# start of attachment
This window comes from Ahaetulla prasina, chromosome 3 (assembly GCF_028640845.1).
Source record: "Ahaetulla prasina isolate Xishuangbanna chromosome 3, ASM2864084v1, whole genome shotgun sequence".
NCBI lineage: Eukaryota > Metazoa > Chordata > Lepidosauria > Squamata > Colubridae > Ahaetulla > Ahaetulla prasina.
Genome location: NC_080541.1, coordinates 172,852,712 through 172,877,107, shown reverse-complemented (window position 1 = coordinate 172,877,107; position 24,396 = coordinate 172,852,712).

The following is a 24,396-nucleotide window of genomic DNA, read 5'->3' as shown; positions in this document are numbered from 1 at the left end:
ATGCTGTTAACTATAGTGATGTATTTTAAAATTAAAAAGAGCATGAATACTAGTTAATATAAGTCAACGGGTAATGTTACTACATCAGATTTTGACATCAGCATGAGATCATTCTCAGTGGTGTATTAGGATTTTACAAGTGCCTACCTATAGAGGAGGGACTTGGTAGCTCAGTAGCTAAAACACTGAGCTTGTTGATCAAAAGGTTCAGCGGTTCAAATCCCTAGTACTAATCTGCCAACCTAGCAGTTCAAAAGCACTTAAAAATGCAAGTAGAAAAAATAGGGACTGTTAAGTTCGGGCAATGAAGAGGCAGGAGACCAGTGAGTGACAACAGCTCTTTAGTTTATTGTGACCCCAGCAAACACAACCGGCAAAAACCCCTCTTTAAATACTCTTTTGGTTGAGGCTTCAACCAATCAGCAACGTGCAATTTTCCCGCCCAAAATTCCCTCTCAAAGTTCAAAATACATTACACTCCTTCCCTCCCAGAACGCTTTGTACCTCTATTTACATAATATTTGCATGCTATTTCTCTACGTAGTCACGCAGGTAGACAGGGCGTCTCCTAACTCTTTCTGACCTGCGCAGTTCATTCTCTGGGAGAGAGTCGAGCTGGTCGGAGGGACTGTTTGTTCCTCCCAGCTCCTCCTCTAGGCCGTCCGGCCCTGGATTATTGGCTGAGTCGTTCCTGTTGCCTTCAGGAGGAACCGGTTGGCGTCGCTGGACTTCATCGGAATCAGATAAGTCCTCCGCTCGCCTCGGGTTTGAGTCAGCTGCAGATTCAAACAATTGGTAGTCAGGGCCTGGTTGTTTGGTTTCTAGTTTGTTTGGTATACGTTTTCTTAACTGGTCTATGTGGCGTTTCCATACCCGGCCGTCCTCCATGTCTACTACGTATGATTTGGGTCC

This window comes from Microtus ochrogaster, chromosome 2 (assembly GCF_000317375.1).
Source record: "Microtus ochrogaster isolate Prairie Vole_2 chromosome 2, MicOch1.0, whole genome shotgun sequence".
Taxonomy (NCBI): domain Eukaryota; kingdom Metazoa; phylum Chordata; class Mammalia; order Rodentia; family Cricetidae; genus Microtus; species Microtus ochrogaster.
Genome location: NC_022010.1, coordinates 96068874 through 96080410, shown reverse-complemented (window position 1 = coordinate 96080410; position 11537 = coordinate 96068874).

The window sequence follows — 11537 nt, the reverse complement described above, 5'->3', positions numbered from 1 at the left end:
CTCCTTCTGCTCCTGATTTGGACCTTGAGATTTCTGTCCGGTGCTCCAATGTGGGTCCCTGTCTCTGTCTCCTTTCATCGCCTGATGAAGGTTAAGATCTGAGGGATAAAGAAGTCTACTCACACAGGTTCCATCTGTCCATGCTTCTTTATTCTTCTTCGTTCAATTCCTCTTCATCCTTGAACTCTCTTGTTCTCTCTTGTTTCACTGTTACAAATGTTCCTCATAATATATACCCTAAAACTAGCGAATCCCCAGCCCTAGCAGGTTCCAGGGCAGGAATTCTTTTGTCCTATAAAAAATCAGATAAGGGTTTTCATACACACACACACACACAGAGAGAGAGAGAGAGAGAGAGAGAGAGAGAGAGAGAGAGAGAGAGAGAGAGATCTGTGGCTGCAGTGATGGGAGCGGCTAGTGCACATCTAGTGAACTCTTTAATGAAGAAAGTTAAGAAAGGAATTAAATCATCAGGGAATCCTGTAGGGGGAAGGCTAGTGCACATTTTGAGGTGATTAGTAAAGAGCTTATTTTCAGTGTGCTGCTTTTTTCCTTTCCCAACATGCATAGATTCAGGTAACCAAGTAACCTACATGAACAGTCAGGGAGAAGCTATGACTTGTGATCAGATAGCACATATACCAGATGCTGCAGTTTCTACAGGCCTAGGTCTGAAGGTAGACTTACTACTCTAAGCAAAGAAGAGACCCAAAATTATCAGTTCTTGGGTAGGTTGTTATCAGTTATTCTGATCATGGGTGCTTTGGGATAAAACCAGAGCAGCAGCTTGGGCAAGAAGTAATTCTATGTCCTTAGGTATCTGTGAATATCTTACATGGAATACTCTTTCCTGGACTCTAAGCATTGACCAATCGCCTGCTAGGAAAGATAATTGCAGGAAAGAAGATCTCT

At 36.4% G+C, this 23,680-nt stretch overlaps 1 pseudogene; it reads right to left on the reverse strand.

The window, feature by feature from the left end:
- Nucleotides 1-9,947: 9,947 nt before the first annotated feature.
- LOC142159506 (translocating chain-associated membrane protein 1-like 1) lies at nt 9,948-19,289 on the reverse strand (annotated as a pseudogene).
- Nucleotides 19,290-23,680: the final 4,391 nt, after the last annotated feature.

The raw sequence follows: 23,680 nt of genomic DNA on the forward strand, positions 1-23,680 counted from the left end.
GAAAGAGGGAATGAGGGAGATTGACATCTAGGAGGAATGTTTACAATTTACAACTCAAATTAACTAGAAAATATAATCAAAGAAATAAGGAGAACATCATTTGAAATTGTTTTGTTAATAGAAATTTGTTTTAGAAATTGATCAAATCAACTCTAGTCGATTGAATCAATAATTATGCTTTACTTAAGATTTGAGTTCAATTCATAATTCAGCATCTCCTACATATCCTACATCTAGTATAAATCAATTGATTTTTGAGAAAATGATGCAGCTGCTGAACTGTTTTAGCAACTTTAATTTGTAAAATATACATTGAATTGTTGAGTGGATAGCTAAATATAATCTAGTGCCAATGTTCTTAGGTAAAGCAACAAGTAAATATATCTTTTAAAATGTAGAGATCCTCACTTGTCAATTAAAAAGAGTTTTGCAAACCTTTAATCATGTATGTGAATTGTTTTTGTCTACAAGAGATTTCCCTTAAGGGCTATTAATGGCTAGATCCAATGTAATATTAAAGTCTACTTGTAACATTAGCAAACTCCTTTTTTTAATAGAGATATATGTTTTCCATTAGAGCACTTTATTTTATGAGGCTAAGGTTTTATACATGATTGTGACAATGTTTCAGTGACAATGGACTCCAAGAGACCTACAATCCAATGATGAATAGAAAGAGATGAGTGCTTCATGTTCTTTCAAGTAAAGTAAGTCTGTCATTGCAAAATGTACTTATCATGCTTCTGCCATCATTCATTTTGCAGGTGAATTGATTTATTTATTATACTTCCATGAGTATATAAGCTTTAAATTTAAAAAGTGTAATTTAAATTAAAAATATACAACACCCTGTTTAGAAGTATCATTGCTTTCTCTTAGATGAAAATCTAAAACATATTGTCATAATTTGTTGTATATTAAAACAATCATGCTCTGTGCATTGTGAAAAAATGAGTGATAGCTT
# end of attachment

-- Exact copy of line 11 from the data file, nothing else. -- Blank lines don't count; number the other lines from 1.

The window sequence follows — 11537 nt, the reverse complement described above, 5'->3', positions numbered from 1 at the left end: